They represented Venetian jurisdiction in the subject land. They were elected by the Maggior Consiglio or by the Senate and sent to rule the rettorato for a limited period, usually for a maximum of three years; special circumstances could lead the Republic to delay their return.
The period of appointment was called the carico. The person selected could reject the election, though depending on where he was assigned, he could be fined with a financial penalty.
Rettori were at the head of local community Councils; they administered justice following the hierarchy of legal entities, oversaw expenses and the raising of taxes, and coordinated security tasks.
In order to avoid dangerous bribery from the local notables, the same person could not be reappointed rettore for some years: this period was called the contumacia.
During their terms, rettori sent regular dispacci (dispatches) and at the end of the period they wrote a relazione (report).
Other local Venetian magistracies
Besides rettori, Venice could send other Venetian patricians to rectorates too, who would be chosen with the same procedure, would have specific duties and would be subject to parallel obligations. These included the capitano, who was charged with military tasks, the camerlengo, who dealt with financial affairs, and the castellano, who was responsible for a particular fortress.
In minor rettorati, some or all of these tasks were given to the rettore himself.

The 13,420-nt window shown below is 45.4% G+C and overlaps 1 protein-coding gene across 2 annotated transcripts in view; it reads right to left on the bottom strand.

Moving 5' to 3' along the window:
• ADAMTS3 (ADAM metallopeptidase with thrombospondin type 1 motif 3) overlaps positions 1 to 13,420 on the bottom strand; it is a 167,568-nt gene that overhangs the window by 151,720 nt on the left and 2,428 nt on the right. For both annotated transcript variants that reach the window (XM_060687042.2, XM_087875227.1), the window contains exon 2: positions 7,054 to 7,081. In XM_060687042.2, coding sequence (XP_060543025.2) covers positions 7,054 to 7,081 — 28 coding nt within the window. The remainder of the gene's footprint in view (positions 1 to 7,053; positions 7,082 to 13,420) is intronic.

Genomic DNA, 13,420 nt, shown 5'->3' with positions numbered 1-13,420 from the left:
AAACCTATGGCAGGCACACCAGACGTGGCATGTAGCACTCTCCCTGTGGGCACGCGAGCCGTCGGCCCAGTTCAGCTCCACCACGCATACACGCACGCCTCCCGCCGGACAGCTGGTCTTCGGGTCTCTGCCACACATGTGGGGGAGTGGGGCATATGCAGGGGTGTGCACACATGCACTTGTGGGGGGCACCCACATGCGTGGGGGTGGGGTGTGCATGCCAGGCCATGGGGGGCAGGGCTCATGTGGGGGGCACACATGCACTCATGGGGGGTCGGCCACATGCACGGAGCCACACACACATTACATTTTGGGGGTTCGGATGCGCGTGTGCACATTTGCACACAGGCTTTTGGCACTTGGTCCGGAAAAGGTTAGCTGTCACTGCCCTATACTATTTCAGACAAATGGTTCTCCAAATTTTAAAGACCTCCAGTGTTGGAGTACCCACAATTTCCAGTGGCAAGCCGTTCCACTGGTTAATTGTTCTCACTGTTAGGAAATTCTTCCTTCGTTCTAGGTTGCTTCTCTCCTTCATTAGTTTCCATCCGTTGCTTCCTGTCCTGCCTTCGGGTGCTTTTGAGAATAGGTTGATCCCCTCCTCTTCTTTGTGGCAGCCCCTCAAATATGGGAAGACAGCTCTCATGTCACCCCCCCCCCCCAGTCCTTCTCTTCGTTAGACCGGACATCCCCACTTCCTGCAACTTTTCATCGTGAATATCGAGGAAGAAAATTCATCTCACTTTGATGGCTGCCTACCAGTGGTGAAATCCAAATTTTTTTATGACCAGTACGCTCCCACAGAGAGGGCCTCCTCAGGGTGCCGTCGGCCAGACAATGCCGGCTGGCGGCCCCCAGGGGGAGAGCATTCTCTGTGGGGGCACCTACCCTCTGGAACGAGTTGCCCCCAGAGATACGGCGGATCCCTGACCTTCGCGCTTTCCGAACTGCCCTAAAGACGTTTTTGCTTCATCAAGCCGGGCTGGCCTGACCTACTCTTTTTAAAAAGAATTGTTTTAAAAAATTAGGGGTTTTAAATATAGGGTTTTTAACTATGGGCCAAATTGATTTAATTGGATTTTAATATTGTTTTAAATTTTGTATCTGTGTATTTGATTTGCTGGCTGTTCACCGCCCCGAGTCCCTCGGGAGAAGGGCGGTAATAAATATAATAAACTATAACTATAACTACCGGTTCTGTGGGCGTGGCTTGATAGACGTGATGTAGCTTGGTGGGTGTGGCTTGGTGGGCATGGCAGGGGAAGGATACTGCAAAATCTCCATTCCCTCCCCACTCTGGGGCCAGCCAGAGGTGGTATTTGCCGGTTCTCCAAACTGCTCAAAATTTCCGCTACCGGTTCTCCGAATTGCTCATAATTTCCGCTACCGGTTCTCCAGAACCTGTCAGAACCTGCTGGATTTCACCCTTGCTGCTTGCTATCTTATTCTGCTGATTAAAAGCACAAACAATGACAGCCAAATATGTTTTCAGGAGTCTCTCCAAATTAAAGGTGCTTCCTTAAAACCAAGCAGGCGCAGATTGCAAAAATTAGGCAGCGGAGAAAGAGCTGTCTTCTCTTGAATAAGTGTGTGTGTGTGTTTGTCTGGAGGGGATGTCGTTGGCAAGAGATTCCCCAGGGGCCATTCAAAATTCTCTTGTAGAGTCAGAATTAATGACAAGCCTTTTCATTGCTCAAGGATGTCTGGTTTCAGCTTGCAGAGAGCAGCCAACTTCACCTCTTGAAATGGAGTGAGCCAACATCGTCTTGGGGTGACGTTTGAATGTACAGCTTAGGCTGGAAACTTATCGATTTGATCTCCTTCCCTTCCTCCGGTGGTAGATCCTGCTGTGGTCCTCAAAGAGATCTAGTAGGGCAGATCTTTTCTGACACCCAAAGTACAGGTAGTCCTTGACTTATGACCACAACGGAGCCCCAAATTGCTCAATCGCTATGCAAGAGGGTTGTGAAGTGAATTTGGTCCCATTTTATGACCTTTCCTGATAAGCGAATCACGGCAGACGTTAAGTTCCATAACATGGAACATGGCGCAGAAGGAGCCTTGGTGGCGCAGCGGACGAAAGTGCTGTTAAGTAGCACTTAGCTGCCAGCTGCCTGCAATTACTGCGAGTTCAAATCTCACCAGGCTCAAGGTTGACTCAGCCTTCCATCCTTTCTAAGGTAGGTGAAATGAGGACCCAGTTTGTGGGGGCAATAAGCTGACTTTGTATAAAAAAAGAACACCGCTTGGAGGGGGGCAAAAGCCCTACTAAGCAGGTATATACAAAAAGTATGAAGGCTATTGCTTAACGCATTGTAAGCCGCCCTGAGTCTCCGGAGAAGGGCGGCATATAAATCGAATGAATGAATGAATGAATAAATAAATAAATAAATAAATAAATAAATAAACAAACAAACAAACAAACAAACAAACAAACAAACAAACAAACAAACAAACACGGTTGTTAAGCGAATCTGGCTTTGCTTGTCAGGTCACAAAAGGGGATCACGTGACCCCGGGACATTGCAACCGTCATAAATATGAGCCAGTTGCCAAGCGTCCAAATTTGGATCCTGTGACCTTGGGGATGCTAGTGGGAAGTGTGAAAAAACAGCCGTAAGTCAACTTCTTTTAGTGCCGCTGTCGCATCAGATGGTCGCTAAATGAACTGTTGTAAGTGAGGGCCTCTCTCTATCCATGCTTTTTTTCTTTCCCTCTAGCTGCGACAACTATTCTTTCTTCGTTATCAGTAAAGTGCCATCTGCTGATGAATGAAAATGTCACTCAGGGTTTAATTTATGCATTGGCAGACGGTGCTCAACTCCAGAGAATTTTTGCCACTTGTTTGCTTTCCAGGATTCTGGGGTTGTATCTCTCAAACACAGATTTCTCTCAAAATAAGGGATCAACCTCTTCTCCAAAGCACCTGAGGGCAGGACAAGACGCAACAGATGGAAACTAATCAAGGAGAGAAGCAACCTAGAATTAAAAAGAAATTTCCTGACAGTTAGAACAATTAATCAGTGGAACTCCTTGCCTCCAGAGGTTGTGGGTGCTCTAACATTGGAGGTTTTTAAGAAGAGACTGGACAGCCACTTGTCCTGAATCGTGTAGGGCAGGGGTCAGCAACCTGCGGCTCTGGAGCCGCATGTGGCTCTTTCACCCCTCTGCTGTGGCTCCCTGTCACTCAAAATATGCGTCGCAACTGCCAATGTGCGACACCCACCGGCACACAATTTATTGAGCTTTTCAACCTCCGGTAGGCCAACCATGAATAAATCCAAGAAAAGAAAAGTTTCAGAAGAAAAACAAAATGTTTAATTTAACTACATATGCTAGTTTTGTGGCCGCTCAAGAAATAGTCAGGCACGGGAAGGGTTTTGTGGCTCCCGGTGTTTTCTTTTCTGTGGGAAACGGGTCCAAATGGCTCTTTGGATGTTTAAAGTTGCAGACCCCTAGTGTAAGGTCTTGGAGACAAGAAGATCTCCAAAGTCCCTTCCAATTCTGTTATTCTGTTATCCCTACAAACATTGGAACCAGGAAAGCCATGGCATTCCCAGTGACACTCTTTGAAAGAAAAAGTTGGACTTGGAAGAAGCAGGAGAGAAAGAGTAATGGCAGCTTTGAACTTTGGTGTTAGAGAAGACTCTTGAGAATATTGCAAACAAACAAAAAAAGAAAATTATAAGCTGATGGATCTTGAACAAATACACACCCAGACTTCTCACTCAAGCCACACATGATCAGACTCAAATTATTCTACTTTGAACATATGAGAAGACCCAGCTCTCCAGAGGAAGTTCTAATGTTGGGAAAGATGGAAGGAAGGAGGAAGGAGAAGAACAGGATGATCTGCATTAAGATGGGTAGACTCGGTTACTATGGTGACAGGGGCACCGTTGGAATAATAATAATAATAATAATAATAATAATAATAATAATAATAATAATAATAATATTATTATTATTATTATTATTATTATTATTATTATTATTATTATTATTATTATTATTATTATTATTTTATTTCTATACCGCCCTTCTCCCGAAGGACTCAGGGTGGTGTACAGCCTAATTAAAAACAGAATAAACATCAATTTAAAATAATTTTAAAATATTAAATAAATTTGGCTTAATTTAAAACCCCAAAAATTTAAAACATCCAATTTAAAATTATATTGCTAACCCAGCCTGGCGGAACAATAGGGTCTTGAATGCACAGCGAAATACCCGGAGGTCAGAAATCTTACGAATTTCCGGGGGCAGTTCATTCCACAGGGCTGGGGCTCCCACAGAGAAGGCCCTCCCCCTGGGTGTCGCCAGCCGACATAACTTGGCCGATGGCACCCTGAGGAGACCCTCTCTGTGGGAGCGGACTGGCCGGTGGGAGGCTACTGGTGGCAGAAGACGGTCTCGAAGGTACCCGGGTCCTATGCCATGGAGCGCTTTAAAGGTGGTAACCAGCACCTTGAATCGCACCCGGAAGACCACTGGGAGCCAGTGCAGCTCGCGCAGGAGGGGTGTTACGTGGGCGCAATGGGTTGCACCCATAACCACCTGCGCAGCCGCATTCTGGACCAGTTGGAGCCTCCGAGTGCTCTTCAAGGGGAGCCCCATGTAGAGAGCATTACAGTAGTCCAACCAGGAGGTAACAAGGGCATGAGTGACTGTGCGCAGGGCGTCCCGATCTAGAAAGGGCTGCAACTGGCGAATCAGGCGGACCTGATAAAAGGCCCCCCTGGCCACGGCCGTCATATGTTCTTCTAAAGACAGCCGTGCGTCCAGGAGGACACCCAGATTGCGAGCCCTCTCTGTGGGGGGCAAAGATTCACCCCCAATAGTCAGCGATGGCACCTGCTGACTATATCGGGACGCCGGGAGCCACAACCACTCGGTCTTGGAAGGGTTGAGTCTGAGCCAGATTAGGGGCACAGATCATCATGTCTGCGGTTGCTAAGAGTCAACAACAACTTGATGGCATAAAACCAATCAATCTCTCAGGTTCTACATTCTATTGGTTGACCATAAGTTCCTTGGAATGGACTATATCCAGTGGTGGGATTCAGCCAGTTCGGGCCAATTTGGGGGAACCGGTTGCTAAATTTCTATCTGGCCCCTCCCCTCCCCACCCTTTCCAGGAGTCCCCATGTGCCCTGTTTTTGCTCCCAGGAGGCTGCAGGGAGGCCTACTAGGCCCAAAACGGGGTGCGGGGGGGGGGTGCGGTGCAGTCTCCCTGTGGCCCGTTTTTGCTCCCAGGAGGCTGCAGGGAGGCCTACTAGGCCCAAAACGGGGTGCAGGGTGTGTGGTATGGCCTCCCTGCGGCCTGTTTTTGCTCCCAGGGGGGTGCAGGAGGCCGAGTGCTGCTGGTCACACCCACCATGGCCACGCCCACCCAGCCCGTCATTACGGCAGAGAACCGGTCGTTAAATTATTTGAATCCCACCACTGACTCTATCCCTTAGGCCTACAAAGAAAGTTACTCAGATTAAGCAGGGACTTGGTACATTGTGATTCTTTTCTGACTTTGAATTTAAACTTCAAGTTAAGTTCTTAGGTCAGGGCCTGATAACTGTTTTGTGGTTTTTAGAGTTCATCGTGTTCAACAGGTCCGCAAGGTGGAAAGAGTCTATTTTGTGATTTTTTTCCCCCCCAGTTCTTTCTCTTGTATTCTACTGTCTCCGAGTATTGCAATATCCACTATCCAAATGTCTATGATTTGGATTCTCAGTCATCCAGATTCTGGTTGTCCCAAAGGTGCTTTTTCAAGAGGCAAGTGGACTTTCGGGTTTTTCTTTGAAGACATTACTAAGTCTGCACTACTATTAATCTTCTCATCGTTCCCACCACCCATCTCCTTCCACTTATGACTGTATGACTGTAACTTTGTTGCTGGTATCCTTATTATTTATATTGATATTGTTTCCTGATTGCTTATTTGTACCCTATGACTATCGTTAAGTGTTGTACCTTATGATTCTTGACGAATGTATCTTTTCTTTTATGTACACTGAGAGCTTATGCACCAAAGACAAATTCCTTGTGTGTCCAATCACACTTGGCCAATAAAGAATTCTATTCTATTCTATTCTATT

Rettori were the first level of the hierarchy, whereas the second was represented by provincial magistracies. Magistrates were ordinary or extraordinary commissioners, with different qualifications, who were elected to govern jurisdictions broader than rectorates, or when the need arose to organize and coordinate territories (i.e. the Provveditore generale of Dalmatia and Albania), or to deal with issues relating to several different jurisdictions, for example borders or public health.
The Serenissima could also entitle a local rettore with extraordinary powers in a specific domain, thus bestowing wider authority than usual, as in the case of the podestà e capitano of Capodistria, who had the other rettori of Istria under his power.
Commissione (commission) was a list of duties a rettore was given shortly after his election: it included rules of behaviour the Venetian commissioner should observe in particular situations. The commissione supplemented local statutes, and decisions by the rettore had to respect both documents; sometimes the commissione would dodge some statutes, yet communities always and carefully protected their privileges. Particular situations would require a more specific commissione.
Dispacci (dispatches) were the regular correspondence between a rettore and Venice, as Venetian commissioners received instructions from Venice, and had the duty to constantly update the Republic on the most important decisions and events.
At the end of their mandate, rettori of important rettorati had to present a relazione (report), reviewing their activities during their service.